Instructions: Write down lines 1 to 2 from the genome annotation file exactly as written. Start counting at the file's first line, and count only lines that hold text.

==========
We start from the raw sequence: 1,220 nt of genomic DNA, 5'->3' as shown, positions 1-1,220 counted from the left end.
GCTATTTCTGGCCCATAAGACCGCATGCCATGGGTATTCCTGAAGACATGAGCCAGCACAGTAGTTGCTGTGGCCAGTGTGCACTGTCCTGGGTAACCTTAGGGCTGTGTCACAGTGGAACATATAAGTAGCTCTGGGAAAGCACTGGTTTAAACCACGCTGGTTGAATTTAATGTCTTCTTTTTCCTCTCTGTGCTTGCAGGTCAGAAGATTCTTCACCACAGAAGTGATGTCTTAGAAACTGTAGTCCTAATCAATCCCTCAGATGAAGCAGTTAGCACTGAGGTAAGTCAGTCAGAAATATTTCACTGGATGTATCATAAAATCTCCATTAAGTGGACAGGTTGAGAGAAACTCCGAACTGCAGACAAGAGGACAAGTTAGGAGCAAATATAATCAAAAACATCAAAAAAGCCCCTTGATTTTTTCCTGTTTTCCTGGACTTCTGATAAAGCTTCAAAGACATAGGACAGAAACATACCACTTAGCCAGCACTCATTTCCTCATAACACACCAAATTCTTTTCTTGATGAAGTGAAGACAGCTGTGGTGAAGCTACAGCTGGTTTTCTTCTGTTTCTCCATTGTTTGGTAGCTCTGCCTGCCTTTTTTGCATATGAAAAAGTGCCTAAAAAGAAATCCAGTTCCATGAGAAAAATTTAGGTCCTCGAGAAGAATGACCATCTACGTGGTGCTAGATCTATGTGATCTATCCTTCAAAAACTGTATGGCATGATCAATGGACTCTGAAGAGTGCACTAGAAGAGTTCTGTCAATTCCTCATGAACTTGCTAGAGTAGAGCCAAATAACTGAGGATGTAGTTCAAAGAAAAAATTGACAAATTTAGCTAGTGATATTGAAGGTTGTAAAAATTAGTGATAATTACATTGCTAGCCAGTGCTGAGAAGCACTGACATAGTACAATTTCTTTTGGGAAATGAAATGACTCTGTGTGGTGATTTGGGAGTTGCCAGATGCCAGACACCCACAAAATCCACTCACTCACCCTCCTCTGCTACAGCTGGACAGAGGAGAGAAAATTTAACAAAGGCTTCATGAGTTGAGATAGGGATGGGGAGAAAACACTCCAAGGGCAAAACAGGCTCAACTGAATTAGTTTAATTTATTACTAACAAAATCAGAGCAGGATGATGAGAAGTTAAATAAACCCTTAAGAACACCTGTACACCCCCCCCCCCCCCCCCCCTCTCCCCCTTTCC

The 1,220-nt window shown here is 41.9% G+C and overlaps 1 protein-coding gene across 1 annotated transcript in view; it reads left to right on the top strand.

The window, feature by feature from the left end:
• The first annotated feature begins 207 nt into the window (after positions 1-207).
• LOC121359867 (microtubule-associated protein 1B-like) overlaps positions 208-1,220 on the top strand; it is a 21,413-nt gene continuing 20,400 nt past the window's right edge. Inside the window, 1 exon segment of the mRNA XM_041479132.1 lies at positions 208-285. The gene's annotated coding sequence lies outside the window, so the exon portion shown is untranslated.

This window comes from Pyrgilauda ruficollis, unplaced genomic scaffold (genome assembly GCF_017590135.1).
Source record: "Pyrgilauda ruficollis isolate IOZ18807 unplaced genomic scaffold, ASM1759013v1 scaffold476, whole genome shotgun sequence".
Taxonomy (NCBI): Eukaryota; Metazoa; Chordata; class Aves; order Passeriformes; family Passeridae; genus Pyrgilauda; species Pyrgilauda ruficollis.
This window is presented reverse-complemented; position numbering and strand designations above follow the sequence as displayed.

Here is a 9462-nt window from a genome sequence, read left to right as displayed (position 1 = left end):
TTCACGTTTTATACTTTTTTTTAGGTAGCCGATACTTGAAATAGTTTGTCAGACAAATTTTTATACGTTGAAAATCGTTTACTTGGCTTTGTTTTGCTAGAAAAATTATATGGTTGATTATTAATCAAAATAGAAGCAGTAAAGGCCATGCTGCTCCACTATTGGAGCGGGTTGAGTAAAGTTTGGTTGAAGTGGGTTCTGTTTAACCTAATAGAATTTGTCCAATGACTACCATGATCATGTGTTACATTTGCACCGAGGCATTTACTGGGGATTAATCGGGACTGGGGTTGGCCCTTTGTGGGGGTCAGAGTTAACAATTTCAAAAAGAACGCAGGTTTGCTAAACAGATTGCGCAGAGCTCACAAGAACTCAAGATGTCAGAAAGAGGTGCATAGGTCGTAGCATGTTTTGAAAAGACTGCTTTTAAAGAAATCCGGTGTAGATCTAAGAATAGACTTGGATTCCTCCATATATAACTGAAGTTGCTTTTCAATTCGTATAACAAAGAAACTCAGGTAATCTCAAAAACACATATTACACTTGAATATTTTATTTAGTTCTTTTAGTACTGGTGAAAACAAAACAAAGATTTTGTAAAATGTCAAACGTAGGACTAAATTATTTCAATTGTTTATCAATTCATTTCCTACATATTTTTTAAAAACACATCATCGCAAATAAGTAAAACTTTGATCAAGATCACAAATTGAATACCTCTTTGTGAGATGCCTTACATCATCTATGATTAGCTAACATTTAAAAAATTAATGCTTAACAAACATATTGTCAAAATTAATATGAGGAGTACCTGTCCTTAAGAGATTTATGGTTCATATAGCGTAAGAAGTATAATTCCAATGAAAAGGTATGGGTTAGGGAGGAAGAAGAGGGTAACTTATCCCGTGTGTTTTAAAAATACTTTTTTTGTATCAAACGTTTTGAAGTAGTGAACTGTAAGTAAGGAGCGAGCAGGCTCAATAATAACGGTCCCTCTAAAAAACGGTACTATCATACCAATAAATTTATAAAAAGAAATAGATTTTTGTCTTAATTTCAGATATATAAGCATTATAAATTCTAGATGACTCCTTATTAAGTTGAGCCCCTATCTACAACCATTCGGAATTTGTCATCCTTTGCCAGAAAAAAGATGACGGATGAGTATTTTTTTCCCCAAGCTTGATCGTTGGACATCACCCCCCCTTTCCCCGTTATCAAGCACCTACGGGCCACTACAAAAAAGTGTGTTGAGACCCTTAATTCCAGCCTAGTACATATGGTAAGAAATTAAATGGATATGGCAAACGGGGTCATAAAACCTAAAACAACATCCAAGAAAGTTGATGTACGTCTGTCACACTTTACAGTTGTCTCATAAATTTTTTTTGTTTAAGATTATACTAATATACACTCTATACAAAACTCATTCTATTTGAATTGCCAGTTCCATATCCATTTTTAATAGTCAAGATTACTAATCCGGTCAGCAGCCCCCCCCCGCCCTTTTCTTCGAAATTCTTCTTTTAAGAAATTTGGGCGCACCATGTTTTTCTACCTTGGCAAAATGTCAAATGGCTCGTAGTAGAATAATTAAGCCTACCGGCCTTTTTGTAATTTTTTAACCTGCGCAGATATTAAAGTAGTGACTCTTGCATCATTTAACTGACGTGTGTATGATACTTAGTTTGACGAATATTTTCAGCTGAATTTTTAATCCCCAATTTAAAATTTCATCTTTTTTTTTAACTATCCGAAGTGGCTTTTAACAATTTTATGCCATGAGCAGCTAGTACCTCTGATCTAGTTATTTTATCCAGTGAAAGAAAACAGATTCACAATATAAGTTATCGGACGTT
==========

We start from the raw sequence: 1,220 nt of genomic DNA, 5'->3' as shown, positions 1-1,220 counted from the left end.
GCTATTTCTGGCCCATAAGACCGCATGCCATGGGTATTCCTGAAGACATGAGCCAGCACAGTAGTTGCTGTGGCCAGTGTGCACTGTCCTGGGTAACCTTAGGGCTGTGTCACAGTGGAACATATAAGTAGCTCTGGGAAAGCACTGGTTTAAACCACGCTGGTTGAATTTAATGTCTTCTTTTTCCTCTCTGTGCTTGCAGGTCAGAAGATTCTTCACCACAGAAGTGATGTCTTAGAAACTGTAGTCCTAATCAATCCCTCAGATGAAGCAGTTAGCACTGAGGTAAGTCAGTCAGAAATATTTCACTGGATGTATCATAAAATCTCCATTAAGTGGACAGGTTGAGAGAAACTCCGAACTGCAGACAAGAGGACAAGTTAGGAGCAAATATAATCAAAAACATCAAAAAAGCCCCTTGATTTTTTCCTGTTTTCCTGGACTTCTGATAAAGCTTCAAAGACATAGGACAGAAACATACCACTTAGCCAGCACTCATTTCCTCATAACACACCAAATTCTTTTCTTGATGAAGTGAAGACAGCTGTGGTGAAGCTACAGCTGGTTTTCTTCTGTTTCTCCATTGTTTGGTAGCTCTGCCTGCCTTTTTTGCATATGAAAAAGTGCCTAAAAAGAAATCCAGTTCCATGAGAAAAATTTAGGTCCTCGAGAAGAATGACCATCTACGTGGTGCTAGATCTATGTGATCTATCCTTCAAAAACTGTATGGCATGATCAATGGACTCTGAAGAGTGCACTAGAAGAGTTCTGTCAATTCCTCATGAACTTGCTAGAGTAGAGCCAAATAACTGAGGATGTAGTTCAAAGAAAAAATTGACAAATTTAGCTAGTGATATTGAAGGTTGTAAAAATTAGTGATAATTACATTGCTAGCCAGTGCTGAGAAGCACTGACATAGTACAATTTCTTTTGGGAAATGAAATGACTCTGTGTGGTGATTTGGGAGTTGCCAGATGCCAGACACCCACAAAATCCACTCACTCACCCTCCTCTGCTACAGCTGGACAGAGGAGAGAAAATTTAACAAAGGCTTCATGAGTTGAGATAGGGATGGGGAGAAAACACTCCAAGGGCAAAACAGGCTCAACTGAATTAGTTTAATTTATTACTAACAAAATCAGAGCAGGATGATGAGAAGTTAAATAAACCCTTAAGAACACCTGTACACCCCCCCCCCCCCCCCCCCTCTCCCCCTTTCC